Let me set the stage: The defending champions travel to their heated rival’s new stadium and face their fancy new team in a battle between two of the best pitchers in the league. A pitcher’s duel turns into a one-man show as Dodgers starting pitcher Clayton Kershaw not only throws a complete game, four-hit shutout, but hits a go-ahead home run that breaks a scoreless tie in the eighth inning. Unbelievable. And in a game that began with a well-choreographed first pitch skit from Dodgers heroes Sandy Koufax and Orel Hershiser. I have to take a second to brag, as humbly as possible. I tweeted THIS about five minutes before magic occurred. Of course it was a coincidence but it makes me believe in fairy tale endings, and reinforces our love of this magical sport.
Buckle up, baseball fans. This was just day one. Only 161 more regular season games to go! Vote below on which one of these moments should have been in the top five, or comment about any moments we missed!
– Jeremy Dorn (@Jamblinman)
We couldn’t just stop with the opening round of pools C and D! Jeremy and Mapes of course had to delve into the 2nd round of pools A and B. It will give Mapes something more to root for than just saying the word “honkbal” over and over and over. The first WBC fantasy draft and rules can be found here.
There are only four teams in this round two so the rules change to where we need at least two players from every team and a maximum of four from each team. The same positions and point scoring system applies! We’re choosing from Cuba, Japan, Chinese Taipei, and the Royal Kingdom of the Netherlands. Jeremy had the first pick in the pools C and D draft so, Mapes will take the opening pick in this draft Let’s roll!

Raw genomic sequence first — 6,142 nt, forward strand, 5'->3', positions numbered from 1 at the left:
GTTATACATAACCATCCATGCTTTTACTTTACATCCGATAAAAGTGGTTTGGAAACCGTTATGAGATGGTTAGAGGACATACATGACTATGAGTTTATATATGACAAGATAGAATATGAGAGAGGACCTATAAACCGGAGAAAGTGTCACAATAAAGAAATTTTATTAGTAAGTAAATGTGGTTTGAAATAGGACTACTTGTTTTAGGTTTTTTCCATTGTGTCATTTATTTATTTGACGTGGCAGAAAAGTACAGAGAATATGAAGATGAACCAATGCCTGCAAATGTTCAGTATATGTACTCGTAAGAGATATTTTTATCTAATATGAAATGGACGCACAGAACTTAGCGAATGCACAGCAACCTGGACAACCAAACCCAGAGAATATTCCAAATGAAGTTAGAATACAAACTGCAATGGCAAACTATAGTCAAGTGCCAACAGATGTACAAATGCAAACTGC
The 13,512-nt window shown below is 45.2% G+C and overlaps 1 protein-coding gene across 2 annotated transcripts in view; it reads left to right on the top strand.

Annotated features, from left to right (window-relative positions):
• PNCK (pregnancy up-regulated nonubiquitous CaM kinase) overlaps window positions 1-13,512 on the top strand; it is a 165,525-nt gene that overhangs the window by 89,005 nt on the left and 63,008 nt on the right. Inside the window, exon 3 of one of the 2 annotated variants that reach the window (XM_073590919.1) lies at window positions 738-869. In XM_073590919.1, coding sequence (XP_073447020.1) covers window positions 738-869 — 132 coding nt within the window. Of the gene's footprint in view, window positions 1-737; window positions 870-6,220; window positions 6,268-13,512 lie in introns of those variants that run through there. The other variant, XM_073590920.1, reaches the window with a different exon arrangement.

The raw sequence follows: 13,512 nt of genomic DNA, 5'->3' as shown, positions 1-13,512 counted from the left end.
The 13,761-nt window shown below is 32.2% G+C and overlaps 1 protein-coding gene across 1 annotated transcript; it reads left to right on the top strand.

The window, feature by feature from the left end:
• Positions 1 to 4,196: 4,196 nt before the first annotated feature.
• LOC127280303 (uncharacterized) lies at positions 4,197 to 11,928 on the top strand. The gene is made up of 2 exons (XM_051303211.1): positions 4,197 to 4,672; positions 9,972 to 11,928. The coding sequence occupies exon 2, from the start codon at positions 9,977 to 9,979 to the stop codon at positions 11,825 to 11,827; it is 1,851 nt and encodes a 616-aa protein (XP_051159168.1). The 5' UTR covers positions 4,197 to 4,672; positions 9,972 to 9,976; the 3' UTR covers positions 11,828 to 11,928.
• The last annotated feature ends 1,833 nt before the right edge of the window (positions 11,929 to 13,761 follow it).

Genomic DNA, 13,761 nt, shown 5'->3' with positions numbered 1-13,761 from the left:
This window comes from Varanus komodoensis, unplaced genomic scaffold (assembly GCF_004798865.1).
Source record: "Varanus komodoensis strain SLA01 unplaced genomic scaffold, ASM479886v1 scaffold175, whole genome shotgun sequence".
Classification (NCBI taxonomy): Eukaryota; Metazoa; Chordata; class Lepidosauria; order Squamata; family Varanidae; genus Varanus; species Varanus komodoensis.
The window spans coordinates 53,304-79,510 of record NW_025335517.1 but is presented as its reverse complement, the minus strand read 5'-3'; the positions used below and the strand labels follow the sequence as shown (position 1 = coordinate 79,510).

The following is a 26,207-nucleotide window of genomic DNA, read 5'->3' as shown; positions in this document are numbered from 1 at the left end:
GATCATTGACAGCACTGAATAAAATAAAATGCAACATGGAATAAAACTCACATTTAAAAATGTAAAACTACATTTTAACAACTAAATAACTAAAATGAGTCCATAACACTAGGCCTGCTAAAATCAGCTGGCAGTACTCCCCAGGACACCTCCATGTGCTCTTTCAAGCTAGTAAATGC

Cuban. Barry. Bonds. Let’s just move on.
Pick #2 – Team Jeremy: Shinnosuke Abe, C (Japan)
Did you really have to go the “Barry Bonds” route? Why not the Cuban Babe Ruth? In any case, this guy is the Japanese Buster Posey. No, seriously. He won MVP on the champion team, named the Giants. And he’s just as good with the bat, better with the glove.
Pick #3 – Team Jeremy: Alfredo Despaigne, OF (Cuba)
What more do you want? This guy has a 1.636 OPS in the World Baseball Classic so far, which was capped off by an absolute monster three-run homer against Japan in the opening round. Despaigne is en FUEGO right now.
Pick #4 – Team Mapes: Chien-Ming Wang, SP (Chinese Taipei)
I really loved what I saw from Wang in his first start of the WBC. His sinker ball was really working and I expect him to go for a full six innings and contend for a win in this round.
Pick #5 – Team Jeremy: Danny Betancourt, SP (Cuba)
My team will be stocked full of Cubans. There’s good reason. Yes, these guys can mash on offense, but if you watched Danny Betancourt’s first round performance (eight strikeouts, by the way), you know this dude is straight filth.
Pick #6 – Team Mapes: Andrelton Simmons, SS (Netherlands)
Homer pick! I wasn’t letting Simba get away from me with my love of the Braves. He hit over .300 in the first round, plus gets plenty of at-bats atop the Dutch lineup.
Pick #7 – Team Jeremy: Diegomar Markwell, SP (Netherlands)
Depending on Markwell’s matchup in the quarterfinals, this could come back to haunt me. But he was downright nasty in the first game of the tournament against a powerful Korea team, so I’m hopeful he’ll score me some big points.
Pick #8 – Team Mapes: Jose Fernandez, 2B (Cuba)
I wanted to ensure that I was strong up the middle and also take as much of Cuba’s powerhouse lineup. I’m doubling down on those with Fernandez, who led Pool A and B in the first round with a .625 batting average. I hope it carries over to round two.
Pick #9 – Team Jeremy: Yoshio Itoi, OF (Japan)